Panel votes to hold Barr in contempt; Trump claims executive privilege on Mueller report
Tensions between the White House and Congress boiled over Wednesday after President Trump asserted executive privilege to block release to lawmakers of the special counsel’s unredacted report, and a House committee voted to hold Atty. Gen. William Barr in contempt.
The high-stakes brawl marked a major escalation of a legal and political fight that has few parallels since the Watergate era. The disputes are almost certainly headed to court.
“We’ve talked for a long time about approaching a constitutional crisis,” Rep. Jerrold Nadler, the New York Democrat who chairs the House Judiciary Committee, said after the contempt vote. “We are now in it.”
Adding to the turmoil, the Republican-led Senate Intelligence Committee has issued a subpoena to Donald Trump Jr., the president’s eldest son, as part of its investigation of Russian interference in the 2016 election.
The first known congressional subpoena of one of Trump’s children was issued recently, reportedly because he refused to appear a second time to answer questions, but its existence became public only on Wednesday. Trump Jr. also had refused to testify voluntarily to the special counsel’s office.
The House Intelligence Committee jumped into the fray, subpoenaing Barr to hand over all counterintelligence and foreign intelligence materials produced by the Mueller probe as well as the unredacted report and underlying materials.
The Justice Department “has responded to our requests with silence and defiance,” tweeted Rep. Adam B. Schiff (D-Burbank), the committee chairman. “Congress needs the material. We will not be obstructed.”
The day’s dramatic events began when the White House said Trump had asserted executive privilege — for the first time since he took office in 2017 — to block release to Congress of special counsel Robert S. Mueller III’s unredacted report and evidence.
Hours later, the Democratic-led House Judiciary Committee voted to hold Barr in contempt of Congress for defying a subpoena to hand over the material. The 24-16 vote was along party lines.
If the full House approves the resolution, Barr will be the nation’s second top lawman to face that sanction.
Mueller’s office had considered charging Trump Jr. with violating campaign finance laws for accepting a meeting in June 2016 with a Kremlin-tied lawyer who, he was told, would provide incriminating information on Democratic candidate Hillary Clinton. Prosecutors ultimately decided they had insufficient evidence.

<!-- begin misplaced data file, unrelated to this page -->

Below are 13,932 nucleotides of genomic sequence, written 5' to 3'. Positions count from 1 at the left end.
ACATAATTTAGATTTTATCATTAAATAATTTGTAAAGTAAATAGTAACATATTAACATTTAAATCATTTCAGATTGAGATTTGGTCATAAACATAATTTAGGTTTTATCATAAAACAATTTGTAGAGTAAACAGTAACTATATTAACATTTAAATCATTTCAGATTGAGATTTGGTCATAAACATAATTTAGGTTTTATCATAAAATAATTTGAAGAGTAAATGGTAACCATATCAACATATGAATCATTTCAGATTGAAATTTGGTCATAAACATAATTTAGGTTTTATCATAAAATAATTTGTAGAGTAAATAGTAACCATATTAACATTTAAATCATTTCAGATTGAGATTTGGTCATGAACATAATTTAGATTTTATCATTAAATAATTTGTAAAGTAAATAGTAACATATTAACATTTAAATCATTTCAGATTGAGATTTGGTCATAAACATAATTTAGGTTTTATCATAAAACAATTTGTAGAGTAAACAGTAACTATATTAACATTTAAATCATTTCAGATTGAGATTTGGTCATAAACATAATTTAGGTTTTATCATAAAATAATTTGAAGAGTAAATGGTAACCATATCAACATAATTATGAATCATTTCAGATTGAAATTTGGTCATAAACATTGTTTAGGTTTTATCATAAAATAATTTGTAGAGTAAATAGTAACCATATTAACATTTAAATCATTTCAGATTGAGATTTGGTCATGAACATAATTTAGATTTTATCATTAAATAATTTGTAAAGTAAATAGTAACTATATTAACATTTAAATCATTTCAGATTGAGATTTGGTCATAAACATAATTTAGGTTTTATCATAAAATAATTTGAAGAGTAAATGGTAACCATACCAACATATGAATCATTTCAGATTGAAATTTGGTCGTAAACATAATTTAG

Trump Jr. also faced scrutiny for his role in secret election-year efforts to build a luxury skyscraper in Moscow, a proposal that was abandoned after Trump secured the GOP nomination.
The subpoena by the Republican-led committee, first reported by Axios, put Senate Majority Leader Mitch McConnell in an awkward position. On Tuesday, he declared “case closed” on the Russia investigation and urged Congress to move on.
House Democrats pressed ahead despite being stymied by the White House. As the Judiciary Committee hearing began, the Justice Department released a letter from Assistant Atty. Gen. Stephen Boyd to Nadler that said Trump was making a preliminary claim of executive privilege.
The step serves as a placeholder, giving the president time to review the materials and consider a more definitive attempt to block congressional access to specific documents.
White House spokeswoman Sarah Huckabee Sanders told reporters that Trump had “no other option” but to assert executive privilege to counter what she called Nadler’s “blatant abuse of power.”
The White House previously threatened to invoke executive privilege to restrict testimony on Capitol Hill by former officials, but the letter marked Trump’s first formal assertion of the legal principle that allows presidents to keep private communications with advisors.
Mueller’s report relies heavily on interviews with current and former senior staff in the White House, most notably former chief counsel Donald McGahn. The White House had allowed them to speak with the special counsel’s office and did not assert executive privilege over the redacted report that was released to the public on April 18.